Christian nationalism isn’t an election issue

Christian nationalism isn’t an election issue February 11, 2021
By Barbara Alvarez
Anne Nicol Gaylor Reproductive Rights Intern
Freedom From Religion Foundation

The 2020 election may be over with a new president in office, but Christian nationalism lingers. For proof, look no further than legislation that seeks to deny basic reproductive rights to millions of people in the United States and across the world — all in the name of religion.

Donald Trump was considered to be the “most pro-life president” by the Religious Right. In addition to being the first sitting president to speak at the annual March for Life event, he signed horrific executive orders that grossly favored religion. For example, Trump reversed transgender health protections, reinstated and expanded the Global Gag Rule, allowed employers to deny their employees birth control coverage, and rolled back protections from LGBTQ folks seeking federal health and welfare services. These actions were taken under the guise of “religious freedom,” which to the Religious Right means that their worldview is favored and codified.

The Biden administration admirably has already begun to dismantle these discriminatory actions. There is hope that reproductive rights will become permanent under federal law. Nevertheless, Christian nationalist legislators hold out hope that the U.S. Supreme Court will uphold their goal of upending abortion rights in the United States.

Indeed, one of the most consequential actions taken by the Trump administration was getting  three extremist justices confirmed to the Supreme Court. As these are lifetime appointments, the Biden administration cannot renege them. The latest appointment, just weeks before the 2020 elections, was of Amy Coney Barrett, a religious ideologue hostile to reproductive rights. With ultraconservative justices at the helm, the Religious Right has been emboldened to introduce draconian state-level anti-abortion legislation that it hopes will be upheld by the high court. Much of this legislation takes direct aim at Roe v. Wade, with the expectation that the court will ultimately reverse Roe or significantly reduce its already shaky scope.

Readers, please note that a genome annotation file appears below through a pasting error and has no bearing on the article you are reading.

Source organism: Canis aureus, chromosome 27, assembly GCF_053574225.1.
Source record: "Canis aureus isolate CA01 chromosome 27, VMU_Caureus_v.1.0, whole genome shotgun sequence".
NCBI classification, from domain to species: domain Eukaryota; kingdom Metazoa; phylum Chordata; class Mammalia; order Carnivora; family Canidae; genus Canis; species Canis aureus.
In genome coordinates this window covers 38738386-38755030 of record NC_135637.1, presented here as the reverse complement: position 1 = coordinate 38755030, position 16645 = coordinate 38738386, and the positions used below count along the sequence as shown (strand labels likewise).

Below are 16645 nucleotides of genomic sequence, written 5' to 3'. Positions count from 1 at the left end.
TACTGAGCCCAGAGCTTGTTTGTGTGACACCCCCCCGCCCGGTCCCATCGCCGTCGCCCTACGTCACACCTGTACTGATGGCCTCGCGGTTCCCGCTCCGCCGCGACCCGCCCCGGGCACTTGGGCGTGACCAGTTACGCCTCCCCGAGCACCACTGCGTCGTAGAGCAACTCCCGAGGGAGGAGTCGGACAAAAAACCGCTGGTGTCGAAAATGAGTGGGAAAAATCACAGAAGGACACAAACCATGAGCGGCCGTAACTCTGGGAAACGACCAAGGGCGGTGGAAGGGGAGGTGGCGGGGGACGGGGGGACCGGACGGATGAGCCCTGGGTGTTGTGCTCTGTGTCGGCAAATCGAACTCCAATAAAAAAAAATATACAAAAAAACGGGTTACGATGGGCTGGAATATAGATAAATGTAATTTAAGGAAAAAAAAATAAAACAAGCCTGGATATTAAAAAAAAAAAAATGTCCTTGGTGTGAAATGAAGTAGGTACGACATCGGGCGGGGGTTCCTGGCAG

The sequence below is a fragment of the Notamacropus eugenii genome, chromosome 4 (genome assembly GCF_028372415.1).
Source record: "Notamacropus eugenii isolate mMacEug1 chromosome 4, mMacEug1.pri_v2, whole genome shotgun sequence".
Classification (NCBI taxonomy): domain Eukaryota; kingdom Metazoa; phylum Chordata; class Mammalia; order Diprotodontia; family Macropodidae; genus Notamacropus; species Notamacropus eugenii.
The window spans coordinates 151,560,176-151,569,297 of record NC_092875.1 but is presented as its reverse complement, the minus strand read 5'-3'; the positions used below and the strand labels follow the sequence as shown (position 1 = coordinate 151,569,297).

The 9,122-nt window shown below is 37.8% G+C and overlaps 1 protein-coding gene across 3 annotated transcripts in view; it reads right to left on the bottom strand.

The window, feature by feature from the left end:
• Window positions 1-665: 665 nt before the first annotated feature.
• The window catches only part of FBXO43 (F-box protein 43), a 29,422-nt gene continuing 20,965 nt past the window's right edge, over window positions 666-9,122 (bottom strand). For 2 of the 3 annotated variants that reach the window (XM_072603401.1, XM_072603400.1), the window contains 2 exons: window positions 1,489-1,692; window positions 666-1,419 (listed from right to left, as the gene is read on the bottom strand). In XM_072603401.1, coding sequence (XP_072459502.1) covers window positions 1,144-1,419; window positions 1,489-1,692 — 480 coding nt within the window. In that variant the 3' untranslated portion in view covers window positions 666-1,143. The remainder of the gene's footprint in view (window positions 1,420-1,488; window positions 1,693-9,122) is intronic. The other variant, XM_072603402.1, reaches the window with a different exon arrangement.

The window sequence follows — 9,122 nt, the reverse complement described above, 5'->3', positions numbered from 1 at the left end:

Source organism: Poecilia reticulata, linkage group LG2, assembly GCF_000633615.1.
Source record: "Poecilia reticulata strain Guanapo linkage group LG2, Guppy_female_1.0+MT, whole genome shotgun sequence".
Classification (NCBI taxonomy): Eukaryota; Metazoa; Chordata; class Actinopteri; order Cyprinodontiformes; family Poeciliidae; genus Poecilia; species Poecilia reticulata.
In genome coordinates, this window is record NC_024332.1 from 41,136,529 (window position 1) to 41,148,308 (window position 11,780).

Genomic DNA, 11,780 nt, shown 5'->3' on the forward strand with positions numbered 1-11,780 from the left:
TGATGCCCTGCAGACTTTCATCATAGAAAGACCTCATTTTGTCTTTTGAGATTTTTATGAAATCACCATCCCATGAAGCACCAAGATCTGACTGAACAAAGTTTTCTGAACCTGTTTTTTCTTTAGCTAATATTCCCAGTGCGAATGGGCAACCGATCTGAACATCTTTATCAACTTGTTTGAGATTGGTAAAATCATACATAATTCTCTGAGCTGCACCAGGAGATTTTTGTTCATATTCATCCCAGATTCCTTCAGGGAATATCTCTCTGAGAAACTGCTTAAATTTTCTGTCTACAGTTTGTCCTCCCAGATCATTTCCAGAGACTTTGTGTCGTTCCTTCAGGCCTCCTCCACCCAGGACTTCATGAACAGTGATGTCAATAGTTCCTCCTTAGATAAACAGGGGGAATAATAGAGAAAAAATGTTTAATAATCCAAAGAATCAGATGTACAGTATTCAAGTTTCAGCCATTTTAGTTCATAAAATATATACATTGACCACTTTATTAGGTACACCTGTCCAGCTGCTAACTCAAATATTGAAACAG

Here is just a sampling of some of the recent anti-abortion state legislation that has been introduced:

• The South Carolina House is voting on a bill that would outlaw most abortions after six-eight weeks of pregnancy. Idaho’s Senate State Affairs Committee just brought forth a similar bill. Showcasing the scheme to jumpstart a Roe reversal, Blaine Conzatti of the anti-abortion group Family Policy Alliance of Idaho explained that they “want to have this law on the books ready to go into effect.”
• When South Dakota Gov. Kristi Noem introduced an anti-abortion bill in January, she misappropriated the Declaration of Independence, stating that “God created each of us and endowed all of us with the right to life.” Nearly 70 clinicians have signed a letter in opposition.
• Arkansas’ Senate panel has advanced anti-abortion legislation to ban all abortions, except to save the life of the pregnant person in a medical emergency. The bill makes no exceptions for rape or incest. This bill was introduced by Sen. Jason Rapert, who erected at his state Capitol a Ten Commandments monument (against which FFRF promptly filed suit).

Freedom From Religion Foundation is the nation’s largest association of freethinkers working to keep religion out of government. Staff Attorney Ryan Jayne recently wrote a blog post about how you can help stop hundreds of new, bad bills to insert religious doctrine into our civil laws. Meanwhile, as Christian nationalists are strategizing on a state level to repeal reproductive rights, we can support federal bills that could render these religiously influenced measures ineffective. These bills include:

The Global Health, Empowerment, and Rights Act (Global HER Act): As law, it would permanently repeal the Global Gag Rule and prevent future presidents from reinstating it.
Women’s Health Protection Act (WHPA): A measure “to protect a woman’s ability to determine whether and when to bear a child or end a pregnancy, and to protect a health care provider’s ability to provide reproductive health care services, including abortion services.” This bill would nullify many state TRAP laws.
Equal Access to Abortion Coverage in Health Insurance (EACH Woman) Act of 2019: A bill that would end the draconian Hyde Amendment, cruelly denying women on medical assistance funding for abortion care, thus restricting the right to abortion to higher-income Americans.
Abortion is Health Care Everywhere Act: A bill that would remove the Helms Amendment,  prohibiting the use of U.S. foreign assistance funds for “the performance of abortion as a method of family planning,” from the Foreign Assistance Act.

Unfortunately, Christian nationalism isn’t something that will disappear  in one election cycle. It’s become embedded in our culture and politics, no matter who is in office. This ideology is strengthened by politicians and legislators who have a flagrant disregard for our nation’s secular roots. The greatest role of secularists today is to  speak out about Christian nationalism’s encroachment on democractic values, including the “canary in the mine”: reproductive rights.


ABOUT THE AUTHOR
Barbara Alvarez is from Madison, Wis., and attends the University of Wisconsin-Madison, working on a Ph.D. in library and information sciences with a minor in gender and women’s studies. Alvarez was a major winner in last year’s FFRF essay competition for graduate students, writing about the bible’s role in the abortion battle. She is FFRF’s first Anne Nicol Gaylor Reproductive Rights Intern, a program set up to memorialize FFRF’s principal founder, who was an early abortion rights activist and author of the book Abortion is a Blessing. Photo via Shutterstock by Jeff McCoy
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